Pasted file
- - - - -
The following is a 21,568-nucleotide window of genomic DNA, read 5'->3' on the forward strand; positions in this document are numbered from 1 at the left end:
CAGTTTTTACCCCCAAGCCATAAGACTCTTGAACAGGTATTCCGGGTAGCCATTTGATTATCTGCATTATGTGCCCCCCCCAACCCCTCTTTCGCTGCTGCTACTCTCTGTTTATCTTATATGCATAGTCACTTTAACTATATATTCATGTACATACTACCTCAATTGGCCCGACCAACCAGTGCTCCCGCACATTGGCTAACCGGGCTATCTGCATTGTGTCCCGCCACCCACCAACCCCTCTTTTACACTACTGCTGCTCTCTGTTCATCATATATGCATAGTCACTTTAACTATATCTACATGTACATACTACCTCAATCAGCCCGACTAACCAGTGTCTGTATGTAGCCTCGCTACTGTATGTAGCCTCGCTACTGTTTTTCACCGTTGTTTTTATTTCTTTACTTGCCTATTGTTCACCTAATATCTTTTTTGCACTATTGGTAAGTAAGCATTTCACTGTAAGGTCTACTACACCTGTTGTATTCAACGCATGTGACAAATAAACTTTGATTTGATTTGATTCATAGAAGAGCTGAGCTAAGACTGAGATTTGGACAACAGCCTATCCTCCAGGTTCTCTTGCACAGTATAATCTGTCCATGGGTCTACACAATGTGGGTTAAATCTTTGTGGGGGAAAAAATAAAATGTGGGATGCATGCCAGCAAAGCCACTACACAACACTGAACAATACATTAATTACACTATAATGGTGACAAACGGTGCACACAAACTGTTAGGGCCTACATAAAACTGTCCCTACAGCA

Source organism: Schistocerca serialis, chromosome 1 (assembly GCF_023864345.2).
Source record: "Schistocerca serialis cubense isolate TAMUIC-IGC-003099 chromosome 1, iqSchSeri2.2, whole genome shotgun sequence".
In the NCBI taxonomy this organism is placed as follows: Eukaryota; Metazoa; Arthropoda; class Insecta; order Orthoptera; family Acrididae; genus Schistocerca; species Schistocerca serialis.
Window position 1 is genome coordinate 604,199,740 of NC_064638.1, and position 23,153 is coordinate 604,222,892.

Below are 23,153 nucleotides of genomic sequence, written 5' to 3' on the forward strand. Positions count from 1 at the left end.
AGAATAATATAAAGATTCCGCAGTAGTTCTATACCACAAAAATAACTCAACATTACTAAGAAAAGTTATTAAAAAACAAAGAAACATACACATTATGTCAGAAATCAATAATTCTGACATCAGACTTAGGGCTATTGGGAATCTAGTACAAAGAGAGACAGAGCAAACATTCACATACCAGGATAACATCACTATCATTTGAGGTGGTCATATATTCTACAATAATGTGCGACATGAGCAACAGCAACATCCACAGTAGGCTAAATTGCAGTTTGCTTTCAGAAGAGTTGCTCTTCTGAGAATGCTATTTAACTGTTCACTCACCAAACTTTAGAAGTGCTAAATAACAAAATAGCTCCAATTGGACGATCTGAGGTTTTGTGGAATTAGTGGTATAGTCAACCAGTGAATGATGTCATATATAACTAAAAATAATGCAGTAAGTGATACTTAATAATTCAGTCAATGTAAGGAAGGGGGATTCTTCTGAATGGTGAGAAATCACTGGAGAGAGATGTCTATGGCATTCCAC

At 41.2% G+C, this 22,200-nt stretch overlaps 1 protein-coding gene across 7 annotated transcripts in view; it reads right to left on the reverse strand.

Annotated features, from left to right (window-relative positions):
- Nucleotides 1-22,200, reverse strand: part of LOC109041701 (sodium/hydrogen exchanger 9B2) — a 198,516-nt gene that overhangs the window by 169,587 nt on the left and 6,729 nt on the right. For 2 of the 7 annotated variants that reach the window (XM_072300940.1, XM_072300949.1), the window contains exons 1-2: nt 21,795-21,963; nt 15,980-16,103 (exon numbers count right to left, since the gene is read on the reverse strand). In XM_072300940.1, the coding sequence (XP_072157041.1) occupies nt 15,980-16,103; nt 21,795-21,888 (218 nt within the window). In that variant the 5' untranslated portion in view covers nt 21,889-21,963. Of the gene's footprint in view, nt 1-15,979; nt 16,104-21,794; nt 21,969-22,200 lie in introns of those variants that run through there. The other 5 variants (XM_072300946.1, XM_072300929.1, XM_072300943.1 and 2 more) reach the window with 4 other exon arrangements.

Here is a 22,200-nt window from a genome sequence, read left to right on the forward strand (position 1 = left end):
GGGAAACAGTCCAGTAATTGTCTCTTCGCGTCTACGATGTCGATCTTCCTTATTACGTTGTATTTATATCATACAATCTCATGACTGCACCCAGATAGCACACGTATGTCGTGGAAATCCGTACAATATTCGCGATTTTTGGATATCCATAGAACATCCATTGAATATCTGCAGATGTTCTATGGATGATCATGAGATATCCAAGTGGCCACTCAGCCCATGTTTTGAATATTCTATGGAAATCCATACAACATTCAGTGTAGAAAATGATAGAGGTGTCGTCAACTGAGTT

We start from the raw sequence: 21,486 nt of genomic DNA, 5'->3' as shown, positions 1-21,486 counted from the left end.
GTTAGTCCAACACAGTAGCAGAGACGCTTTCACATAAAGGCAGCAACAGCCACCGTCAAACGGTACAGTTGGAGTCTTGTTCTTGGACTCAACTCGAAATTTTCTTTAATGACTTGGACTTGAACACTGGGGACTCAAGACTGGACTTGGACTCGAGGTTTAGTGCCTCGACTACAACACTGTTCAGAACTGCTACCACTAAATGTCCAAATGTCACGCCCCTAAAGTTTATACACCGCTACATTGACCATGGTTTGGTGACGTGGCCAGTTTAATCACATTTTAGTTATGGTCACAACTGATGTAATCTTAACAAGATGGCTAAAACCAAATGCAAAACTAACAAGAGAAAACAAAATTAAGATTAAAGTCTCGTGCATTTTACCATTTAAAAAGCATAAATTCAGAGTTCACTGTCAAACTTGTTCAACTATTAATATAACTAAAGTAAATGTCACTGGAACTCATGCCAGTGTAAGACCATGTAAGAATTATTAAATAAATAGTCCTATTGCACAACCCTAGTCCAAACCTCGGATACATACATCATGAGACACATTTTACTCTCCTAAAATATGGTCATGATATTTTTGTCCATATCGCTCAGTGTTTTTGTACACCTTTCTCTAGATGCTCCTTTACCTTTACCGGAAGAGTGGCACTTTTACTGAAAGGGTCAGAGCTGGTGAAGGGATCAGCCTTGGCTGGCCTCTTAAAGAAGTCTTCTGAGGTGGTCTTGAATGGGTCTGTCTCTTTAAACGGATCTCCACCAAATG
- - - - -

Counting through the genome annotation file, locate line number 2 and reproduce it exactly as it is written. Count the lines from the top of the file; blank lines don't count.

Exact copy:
CAGTTTTTACCCCCAAGCCATAAGACTCTTGAACAGGTATTCCGGGTAGCCATTTGATTATCTGCATTATGTGCCCCCCCCAACCCCTCTTTCGCTGCTGCTACTCTCTGTTTATCTTATATGCATAGTCACTTTAACTATATATTCATGTACATACTACCTCAATTGGCCCGACCAACCAGTGCTCCCGCACATTGGCTAACCGGGCTATCTGCATTGTGTCCCGCCACCCACCAACCCCTCTTTTACACTACTGCTGCTCTCTGTTCATCATATATGCATAGTCACTTTAACTATATCTACATGTACATACTACCTCAATCAGCCCGACTAACCAGTGTCTGTATGTAGCCTCGCTACTGTATGTAGCCTCGCTACTGTTTTTCACCGTTGTTTTTATTTCTTTACTTGCCTATTGTTCACCTAATATCTTTTTTGCACTATTGGTAAGTAAGCATTTCACTGTAAGGTCTACTACACCTGTTGTATTCAACGCATGTGACAAATAAACTTTGATTTGATTTGATTCATAGAAGAGCTGAGCTAAGACTGAGATTTGGACAACAGCCTATCCTCCAGGTTCTCTTGCACAGTATAATCTGTCCATGGGTCTACACAATGTGGGTTAAATCTTTGTGGGGGAAAAAATAAAATGTGGGATGCATGCCAGCAAAGCCACTACACAACACTGAACAATACATTAATTACACTATAATGGTGACAAACGGTGCACACAAACTGTTAGGGCCTACATAAAACTGTCCCTACAGCA